The first time you take a drug like Adderall, you immediately build a tolerance to it. After taking it habitually day after day, you notice a significant drop in its effects. Instead of breaking the tolerance, you may decide to start taking more than what’s prescribed to you. After continually increasing your dose, you realize you’ve run out a month before a scheduled refill. Now that you don’t have any left, you notice that it is very hard to be the slightest bit functional without it. At this point, you might have the strength to fight through the addiction, or you don’t. Instead, you may consider looking for illicit means of getting your medication. This means that your own addiction has outweighed your sense of right and wrong. You’re thinking “It doesn’t matter the risk, I need this to be able to function.” You might have a friend thats willing sell you medication, or you find an illegitimate seller that could be cutting your medication with dangerous substances to make a higher profit.

In terms of ADD and ADHD medication, situations like these do not usually get this extreme. Although non addictive forms of attention deficit medication do exist, they prove to be less effective than addictive ones because stimulants are much more effective in treating ADD and ADHD than non-stimulants. Other than attention deficit medication, situations like these can be very common. For example, some anxiety disorders are treated with benzodiazepines like Alprazolam, commonly known as Xanax, which is highly addictive. Its favorable calming effect is highly effective in treating anxiety disorders and has a large influence among recreational drug users.

So when I question whether medication was worth it, I like to answer in two parts. First, Adderall has allowed me to feel as if I actually went to school and learned something. I take away much more from my day than simply being able to reflect on what I had at lunch. Second, I would say Adderall has provided me with an outlet to forget about my problem and go about my life as if it did not exist. This worked for a while until I began to notice that Adderall was doing absolutely nothing to actually solve my problem. This is where I noticed the most impactful side effect of my medication. After about five hours, when the drug’s effect had worn off, I would lose all the motivation I had even before I had ever taken the drug in the first place. This lack of motivation lasts until the next morning when I take another pill. I only got a handful of hours in the day where I was actually motivated to get my work done. Fortunately, I was able to break this cycle by getting more sleep and reducing the amount of time that I spend on a screen.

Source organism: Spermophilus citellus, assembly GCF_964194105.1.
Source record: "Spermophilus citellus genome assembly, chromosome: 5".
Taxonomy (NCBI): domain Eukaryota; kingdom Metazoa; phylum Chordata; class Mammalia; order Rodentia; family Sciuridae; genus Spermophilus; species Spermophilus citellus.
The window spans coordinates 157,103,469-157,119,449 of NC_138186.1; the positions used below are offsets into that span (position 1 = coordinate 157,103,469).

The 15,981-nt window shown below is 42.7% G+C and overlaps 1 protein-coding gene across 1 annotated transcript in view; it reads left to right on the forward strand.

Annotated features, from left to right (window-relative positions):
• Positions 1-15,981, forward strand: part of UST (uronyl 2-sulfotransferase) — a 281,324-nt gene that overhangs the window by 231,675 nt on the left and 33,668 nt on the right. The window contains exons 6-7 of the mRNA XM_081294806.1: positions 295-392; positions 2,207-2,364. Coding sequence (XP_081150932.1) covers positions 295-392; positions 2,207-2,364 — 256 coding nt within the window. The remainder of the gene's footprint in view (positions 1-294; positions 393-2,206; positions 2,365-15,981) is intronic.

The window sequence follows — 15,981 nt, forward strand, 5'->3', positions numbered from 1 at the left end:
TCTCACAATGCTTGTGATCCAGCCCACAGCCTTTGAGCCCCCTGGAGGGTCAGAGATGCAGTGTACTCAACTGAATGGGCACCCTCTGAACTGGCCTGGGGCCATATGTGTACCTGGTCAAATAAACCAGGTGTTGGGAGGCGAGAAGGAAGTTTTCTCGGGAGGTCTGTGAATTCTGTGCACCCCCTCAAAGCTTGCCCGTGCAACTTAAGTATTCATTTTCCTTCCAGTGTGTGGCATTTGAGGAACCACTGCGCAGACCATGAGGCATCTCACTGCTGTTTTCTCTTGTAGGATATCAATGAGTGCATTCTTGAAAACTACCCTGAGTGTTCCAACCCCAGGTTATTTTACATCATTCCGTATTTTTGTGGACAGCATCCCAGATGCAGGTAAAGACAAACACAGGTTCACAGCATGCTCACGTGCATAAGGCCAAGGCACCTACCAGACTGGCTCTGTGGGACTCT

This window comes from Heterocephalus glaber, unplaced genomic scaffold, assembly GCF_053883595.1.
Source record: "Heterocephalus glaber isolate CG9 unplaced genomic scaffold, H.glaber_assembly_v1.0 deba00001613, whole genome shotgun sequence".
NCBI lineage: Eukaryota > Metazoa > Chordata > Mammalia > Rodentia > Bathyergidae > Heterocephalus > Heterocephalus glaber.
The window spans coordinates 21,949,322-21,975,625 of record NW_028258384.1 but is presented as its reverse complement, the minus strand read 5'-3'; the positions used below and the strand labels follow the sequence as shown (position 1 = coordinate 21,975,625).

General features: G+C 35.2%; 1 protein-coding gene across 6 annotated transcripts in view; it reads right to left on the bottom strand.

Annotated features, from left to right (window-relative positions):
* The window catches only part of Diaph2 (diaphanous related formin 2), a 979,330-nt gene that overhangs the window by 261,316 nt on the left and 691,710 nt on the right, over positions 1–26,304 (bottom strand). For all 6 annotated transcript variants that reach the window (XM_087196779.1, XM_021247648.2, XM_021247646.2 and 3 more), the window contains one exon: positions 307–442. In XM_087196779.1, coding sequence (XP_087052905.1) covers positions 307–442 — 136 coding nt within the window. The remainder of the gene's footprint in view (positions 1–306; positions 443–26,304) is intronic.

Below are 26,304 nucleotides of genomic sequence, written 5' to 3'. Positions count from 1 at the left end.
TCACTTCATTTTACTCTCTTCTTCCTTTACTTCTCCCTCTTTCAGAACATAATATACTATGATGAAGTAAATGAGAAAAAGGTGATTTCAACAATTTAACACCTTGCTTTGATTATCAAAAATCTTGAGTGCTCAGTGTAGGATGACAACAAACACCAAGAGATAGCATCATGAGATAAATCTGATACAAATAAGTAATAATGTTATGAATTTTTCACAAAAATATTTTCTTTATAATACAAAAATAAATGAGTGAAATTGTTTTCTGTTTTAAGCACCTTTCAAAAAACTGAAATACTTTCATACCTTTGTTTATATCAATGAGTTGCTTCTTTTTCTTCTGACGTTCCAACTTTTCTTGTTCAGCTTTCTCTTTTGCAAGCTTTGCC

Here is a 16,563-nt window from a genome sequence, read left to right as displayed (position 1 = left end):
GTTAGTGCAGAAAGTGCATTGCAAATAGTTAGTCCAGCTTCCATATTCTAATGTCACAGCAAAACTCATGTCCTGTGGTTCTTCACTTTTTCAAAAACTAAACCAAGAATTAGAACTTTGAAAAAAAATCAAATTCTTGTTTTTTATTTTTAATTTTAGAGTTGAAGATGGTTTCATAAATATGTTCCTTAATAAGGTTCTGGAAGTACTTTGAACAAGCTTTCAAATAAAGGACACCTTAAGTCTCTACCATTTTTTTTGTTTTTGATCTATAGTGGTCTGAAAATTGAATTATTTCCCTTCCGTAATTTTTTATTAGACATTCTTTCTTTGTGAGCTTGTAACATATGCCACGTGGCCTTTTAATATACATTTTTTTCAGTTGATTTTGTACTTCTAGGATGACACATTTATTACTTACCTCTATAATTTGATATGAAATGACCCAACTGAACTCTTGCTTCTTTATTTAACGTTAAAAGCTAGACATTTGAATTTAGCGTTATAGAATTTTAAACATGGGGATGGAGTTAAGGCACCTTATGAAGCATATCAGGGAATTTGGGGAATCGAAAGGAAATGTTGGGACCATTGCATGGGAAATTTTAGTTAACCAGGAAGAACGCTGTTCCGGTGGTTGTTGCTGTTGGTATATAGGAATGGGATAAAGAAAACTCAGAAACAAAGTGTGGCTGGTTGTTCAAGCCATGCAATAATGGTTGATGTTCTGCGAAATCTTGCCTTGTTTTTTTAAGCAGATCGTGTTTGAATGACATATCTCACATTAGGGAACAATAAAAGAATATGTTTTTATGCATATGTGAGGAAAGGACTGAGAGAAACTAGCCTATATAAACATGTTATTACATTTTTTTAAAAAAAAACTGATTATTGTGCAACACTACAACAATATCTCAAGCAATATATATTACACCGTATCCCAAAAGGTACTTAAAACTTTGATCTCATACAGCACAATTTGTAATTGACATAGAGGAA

When your parent says “those screens aren’t good for you,” she might be right. Although there is not a direct cause effect relationship between too much screen time, especially in kids and developing teens and the development of attention deficit disorders, it seems highly plausible. The majority of pleasure that kids and teens get from screens is in the form of fast paced content that requires minute levels of focus. For example, most people can scroll through and process at least twenty different Instagram posts in the span of a minute. This could be causing chemical imbalances within the brain than that favors this type of content over much more focus intensive content like reading a book.

All in all, I believe that medication should be used to treat attention deficit disorders. That being said, one must understand the potential risks involved in frequently taking medication. They also must understand that ADD and ADHD drugs aren’t going to indefinitely solve the problem. It is up to the individual themselves to recognize and take consistent steps towards improving their condition.

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Attention! Medication is not the only answer